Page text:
A traffic net is an organized meeting of amateur radio operators dedicated to handling third party messages. To facilitate an efficient flow of traffic there are rules to abide by. Here are a few:


Always list your traffic with NCS and follow NCS instructions as to who to send it to and where.


If you are the one with traffic to send and you are sent 'up 5', wait until you hear the receiving station calling you. Remember, it is up to the receiving station to find a clear spot, and it may not always be exactly 'up 5'. Get on to his frequency to send your traffic.


Make sure you identify yourself properly. This ensures you are either sending the correct traffic, or receiving the traffic intended for you. Also, on a busy net, there may be others waiting to pass traffic with you and are waiting in line. They want to be sure they are on the correct frequency.


Never tune up right on a net frequency. Others are often monitoring, or could be passing traffic under difficult conditions. If you tune up off to the side of a frequency your rig will still be tuned for the net. Also, it is very unlikely that you need to re-tune when going off 5, or even 10, away from the net frequency.


The "QN" signals are there for efficiency. Strange though it may seem, most net members have lives to lead other than checking into traffic nets. The more quickly and efficiently they can pass their traffic the better for everyone. If you don't know your QN signals you will tie up the net with unnecessary explaining, which may be annoying for the NCS, as well as others who are waiting to handle their traffic and leave.

QNZ means Get on the same frequency as the Net Control Station. This does not necessarily mean the designated frequency for the net. The NCS is the one who has to be able to hear clearly, and he may have some sort of local interference on the designated frequency. He may move to a clearer spot, but it should be as close as he can get to the designated frequency. If he has moved, it is up to all net members to follow him and get on his frequency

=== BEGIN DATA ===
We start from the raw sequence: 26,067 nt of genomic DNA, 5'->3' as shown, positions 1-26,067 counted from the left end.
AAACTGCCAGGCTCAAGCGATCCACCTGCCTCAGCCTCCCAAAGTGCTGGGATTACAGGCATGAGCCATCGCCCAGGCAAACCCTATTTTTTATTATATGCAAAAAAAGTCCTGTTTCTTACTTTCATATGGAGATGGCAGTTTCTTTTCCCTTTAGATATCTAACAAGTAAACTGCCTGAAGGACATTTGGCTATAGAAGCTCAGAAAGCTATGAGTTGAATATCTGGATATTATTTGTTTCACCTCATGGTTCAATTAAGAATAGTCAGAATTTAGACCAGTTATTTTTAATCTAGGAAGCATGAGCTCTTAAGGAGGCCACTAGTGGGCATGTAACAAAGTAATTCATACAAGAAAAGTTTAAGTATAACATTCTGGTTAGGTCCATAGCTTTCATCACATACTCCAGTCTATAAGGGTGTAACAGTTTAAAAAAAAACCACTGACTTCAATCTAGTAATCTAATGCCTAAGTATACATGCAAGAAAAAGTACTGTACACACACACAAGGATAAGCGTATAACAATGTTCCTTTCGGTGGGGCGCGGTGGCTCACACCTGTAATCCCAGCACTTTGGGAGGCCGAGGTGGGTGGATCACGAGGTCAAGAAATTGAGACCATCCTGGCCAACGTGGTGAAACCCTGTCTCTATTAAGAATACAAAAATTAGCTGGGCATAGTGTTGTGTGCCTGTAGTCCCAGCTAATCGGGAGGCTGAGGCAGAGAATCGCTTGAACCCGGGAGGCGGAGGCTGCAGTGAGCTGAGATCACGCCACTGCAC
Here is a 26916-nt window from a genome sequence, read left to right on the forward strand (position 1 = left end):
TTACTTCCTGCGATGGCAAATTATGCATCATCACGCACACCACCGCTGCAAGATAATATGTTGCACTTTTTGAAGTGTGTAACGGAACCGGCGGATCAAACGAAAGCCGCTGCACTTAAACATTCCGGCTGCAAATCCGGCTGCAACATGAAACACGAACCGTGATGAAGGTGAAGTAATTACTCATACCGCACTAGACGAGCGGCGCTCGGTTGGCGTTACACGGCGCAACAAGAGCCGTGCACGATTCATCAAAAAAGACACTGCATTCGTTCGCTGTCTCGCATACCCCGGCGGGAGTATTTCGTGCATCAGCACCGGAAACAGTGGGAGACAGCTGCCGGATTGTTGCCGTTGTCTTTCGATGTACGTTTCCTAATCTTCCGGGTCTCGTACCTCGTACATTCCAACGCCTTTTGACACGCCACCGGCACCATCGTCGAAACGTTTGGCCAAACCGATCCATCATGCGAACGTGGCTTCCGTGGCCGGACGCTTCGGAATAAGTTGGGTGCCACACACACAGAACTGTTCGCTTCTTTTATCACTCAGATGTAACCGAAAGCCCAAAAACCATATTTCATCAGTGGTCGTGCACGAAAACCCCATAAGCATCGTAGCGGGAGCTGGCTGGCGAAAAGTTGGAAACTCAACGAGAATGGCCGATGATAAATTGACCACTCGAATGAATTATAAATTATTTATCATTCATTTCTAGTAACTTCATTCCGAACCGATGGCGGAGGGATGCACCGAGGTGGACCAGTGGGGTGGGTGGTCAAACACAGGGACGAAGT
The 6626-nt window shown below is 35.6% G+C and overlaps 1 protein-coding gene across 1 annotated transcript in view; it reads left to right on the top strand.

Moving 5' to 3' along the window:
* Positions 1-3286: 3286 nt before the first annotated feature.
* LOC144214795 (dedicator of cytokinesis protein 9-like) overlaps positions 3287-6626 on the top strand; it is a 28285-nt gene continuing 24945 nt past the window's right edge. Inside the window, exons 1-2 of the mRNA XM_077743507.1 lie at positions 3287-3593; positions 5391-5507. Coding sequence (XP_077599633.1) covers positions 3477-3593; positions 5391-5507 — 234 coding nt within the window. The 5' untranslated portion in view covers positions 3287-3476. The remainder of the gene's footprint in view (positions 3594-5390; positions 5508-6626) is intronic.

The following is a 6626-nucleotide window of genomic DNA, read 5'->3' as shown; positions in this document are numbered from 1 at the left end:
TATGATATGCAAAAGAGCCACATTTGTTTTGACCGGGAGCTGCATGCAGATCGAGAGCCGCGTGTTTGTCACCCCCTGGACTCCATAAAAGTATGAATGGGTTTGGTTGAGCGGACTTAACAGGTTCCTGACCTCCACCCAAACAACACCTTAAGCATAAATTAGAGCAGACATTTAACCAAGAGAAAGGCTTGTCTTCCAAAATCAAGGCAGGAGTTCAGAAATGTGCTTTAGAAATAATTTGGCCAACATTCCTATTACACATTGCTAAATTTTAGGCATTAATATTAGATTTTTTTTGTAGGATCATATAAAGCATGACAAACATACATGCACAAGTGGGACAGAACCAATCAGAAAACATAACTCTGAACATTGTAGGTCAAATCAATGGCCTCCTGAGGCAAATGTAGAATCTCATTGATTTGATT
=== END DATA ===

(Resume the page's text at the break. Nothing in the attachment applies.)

QNX means You are excused from the net. Unless NCS has QNX'd you, return to the net frequency to let NCS know that you have cleared your traffic. NCS should know where everyone is, and what frequencies are clear to send others off to. Also, NCS may need you to help with relaying when conditions are poor. Don't leave the net without asking for QNX.

QNV means Call the other station on THIS frequency, and if you can hear each other THEN go to the designated frequency to handle your traffic.

QNR means Receive traffic - easy to remember because of the "R"

QNK means Transmit your traffic - easy to remember because "K" means Go ahead, Transmit.

QNP means Unable to copy. If you don't copy a station passing you traffic, don't be afraid to use QNP and go back to the net frequency to inform NCS that you need a relay. Relaying is part of the game too, and is good practice for handling traffic in an emergency.

QNJ means Able to copy

Notes on the Use of QN Signals: (Taken from the ARRL Net Directory 1993-94)